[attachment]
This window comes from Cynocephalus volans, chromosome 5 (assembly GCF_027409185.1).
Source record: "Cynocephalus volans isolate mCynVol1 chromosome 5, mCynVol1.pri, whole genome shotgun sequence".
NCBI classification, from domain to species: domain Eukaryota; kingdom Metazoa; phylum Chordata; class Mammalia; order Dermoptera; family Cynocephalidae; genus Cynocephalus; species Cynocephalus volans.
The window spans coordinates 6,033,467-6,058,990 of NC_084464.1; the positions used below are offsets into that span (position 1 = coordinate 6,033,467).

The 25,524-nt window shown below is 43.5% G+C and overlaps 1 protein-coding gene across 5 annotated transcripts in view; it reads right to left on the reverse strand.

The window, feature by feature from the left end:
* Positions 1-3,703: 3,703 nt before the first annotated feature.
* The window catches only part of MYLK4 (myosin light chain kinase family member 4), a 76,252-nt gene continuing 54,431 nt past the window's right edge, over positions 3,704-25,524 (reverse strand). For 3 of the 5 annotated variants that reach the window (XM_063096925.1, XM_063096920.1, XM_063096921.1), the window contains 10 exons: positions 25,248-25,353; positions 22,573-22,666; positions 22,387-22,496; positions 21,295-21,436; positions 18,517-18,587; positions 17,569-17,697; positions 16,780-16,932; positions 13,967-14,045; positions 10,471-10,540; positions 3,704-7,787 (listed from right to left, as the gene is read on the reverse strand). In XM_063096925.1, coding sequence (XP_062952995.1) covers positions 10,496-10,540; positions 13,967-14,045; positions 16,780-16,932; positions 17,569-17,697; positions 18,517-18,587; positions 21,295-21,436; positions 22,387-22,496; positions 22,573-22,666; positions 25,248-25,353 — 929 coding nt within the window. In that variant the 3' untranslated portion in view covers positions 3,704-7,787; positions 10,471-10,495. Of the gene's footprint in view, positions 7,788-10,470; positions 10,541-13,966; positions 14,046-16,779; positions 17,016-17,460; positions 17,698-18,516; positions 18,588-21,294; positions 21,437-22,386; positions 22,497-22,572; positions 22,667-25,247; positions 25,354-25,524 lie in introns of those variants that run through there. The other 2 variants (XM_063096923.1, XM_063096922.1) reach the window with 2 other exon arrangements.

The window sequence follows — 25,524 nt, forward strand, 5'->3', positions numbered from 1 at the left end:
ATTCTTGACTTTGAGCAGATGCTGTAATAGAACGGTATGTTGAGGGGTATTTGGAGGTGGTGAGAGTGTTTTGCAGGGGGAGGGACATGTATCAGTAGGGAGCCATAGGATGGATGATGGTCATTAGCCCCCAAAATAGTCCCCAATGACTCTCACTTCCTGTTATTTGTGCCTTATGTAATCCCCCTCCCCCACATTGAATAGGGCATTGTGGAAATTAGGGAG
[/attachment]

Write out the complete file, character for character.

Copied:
This window comes from Cynocephalus volans, chromosome 5 (assembly GCF_027409185.1).
Source record: "Cynocephalus volans isolate mCynVol1 chromosome 5, mCynVol1.pri, whole genome shotgun sequence".
NCBI classification, from domain to species: domain Eukaryota; kingdom Metazoa; phylum Chordata; class Mammalia; order Dermoptera; family Cynocephalidae; genus Cynocephalus; species Cynocephalus volans.
The window spans coordinates 6,033,467-6,058,990 of NC_084464.1; the positions used below are offsets into that span (position 1 = coordinate 6,033,467).

The 25,524-nt window shown below is 43.5% G+C and overlaps 1 protein-coding gene across 5 annotated transcripts in view; it reads right to left on the reverse strand.

The window, feature by feature from the left end:
* Positions 1-3,703: 3,703 nt before the first annotated feature.
* The window catches only part of MYLK4 (myosin light chain kinase family member 4), a 76,252-nt gene continuing 54,431 nt past the window's right edge, over positions 3,704-25,524 (reverse strand). For 3 of the 5 annotated variants that reach the window (XM_063096925.1, XM_063096920.1, XM_063096921.1), the window contains 10 exons: positions 25,248-25,353; positions 22,573-22,666; positions 22,387-22,496; positions 21,295-21,436; positions 18,517-18,587; positions 17,569-17,697; positions 16,780-16,932; positions 13,967-14,045; positions 10,471-10,540; positions 3,704-7,787 (listed from right to left, as the gene is read on the reverse strand). In XM_063096925.1, coding sequence (XP_062952995.1) covers positions 10,496-10,540; positions 13,967-14,045; positions 16,780-16,932; positions 17,569-17,697; positions 18,517-18,587; positions 21,295-21,436; positions 22,387-22,496; positions 22,573-22,666; positions 25,248-25,353 — 929 coding nt within the window. In that variant the 3' untranslated portion in view covers positions 3,704-7,787; positions 10,471-10,495. Of the gene's footprint in view, positions 7,788-10,470; positions 10,541-13,966; positions 14,046-16,779; positions 17,016-17,460; positions 17,698-18,516; positions 18,588-21,294; positions 21,437-22,386; positions 22,497-22,572; positions 22,667-25,247; positions 25,354-25,524 lie in introns of those variants that run through there. The other 2 variants (XM_063096923.1, XM_063096922.1) reach the window with 2 other exon arrangements.

The window sequence follows — 25,524 nt, forward strand, 5'->3', positions numbered from 1 at the left end:
ATTCTTGACTTTGAGCAGATGCTGTAATAGAACGGTATGTTGAGGGGTATTTGGAGGTGGTGAGAGTGTTTTGCAGGGGGAGGGACATGTATCAGTAGGGAGCCATAGGATGGATGATGGTCATTAGCCCCCAAAATAGTCCCCAATGACTCTCACTTCCTGTTATTTGTGCCTTATGTAATCCCCCTCCCCCACATTGAATAGGGCATTGTGGAAATTAGGGAG